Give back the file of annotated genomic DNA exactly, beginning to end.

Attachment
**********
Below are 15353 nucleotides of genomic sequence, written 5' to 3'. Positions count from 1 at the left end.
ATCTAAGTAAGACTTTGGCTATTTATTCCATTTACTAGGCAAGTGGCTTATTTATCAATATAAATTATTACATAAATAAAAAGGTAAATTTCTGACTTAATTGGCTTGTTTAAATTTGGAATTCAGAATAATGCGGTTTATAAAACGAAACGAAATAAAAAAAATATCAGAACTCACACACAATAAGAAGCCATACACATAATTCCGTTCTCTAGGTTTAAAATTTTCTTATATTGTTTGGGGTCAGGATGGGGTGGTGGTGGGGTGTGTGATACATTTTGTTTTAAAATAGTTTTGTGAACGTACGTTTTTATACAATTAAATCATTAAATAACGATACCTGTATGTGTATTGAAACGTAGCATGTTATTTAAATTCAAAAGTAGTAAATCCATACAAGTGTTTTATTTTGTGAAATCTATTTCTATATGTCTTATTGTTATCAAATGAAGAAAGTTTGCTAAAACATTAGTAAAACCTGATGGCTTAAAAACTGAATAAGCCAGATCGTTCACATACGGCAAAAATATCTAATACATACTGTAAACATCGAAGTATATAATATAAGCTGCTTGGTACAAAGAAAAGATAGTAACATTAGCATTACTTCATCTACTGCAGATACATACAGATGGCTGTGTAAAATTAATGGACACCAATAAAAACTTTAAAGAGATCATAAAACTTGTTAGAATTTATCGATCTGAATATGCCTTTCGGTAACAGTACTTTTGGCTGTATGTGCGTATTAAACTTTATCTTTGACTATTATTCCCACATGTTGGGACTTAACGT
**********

Below are 15353 nucleotides of genomic sequence, written 5' to 3'. Positions count from 1 at the left end.
ATCTAAGTAAGACTTTGGCTATTTATTCCATTTACTAGGCAAGTGGCTTATTTATCAATATAAATTATTACATAAATAAAAAGGTAAATTTCTGACTTAATTGGCTTGTTTAAATTTGGAATTCAGAATAATGCGGTTTATAAAACGAAACGAAATAAAAAAAATATCAGAACTCACACACAATAAGAAGCCATACACATAATTCCGTTCTCTAGGTTTAAAATTTTCTTATATTGTTTGGGGTCAGGATGGGGTGGTGGTGGGGTGTGTGATACATTTTGTTTTAAAATAGTTTTGTGAACGTACGTTTTTATACAATTAAATCATTAAATAACGATACCTGTATGTGTATTGAAACGTAGCATGTTATTTAAATTCAAAAGTAGTAAATCCATACAAGTGTTTTATTTTGTGAAATCTATTTCTATATGTCTTATTGTTATCAAATGAAGAAAGTTTGCTAAAACATTAGTAAAACCTGATGGCTTAAAAACTGAATAAGCCAGATCGTTCACATACGGCAAAAATATCTAATACATACTGTAAACATCGAAGTATATAATATAAGCTGCTTGGTACAAAGAAAAGATAGTAACATTAGCATTACTTCATCTACTGCAGATACATACAGATGGCTGTGTAAAATTAATGGACACCAATAAAAACTTTAAAGAGATCATAAAACTTGTTAGAATTTATCGATCTGAATATGCCTTTCGGTAACAGTACTTTTGGCTGTATGTGCGTATTAAACTTTATCTTTGACTATTATTCCCACATGTTGGGACTTAACGT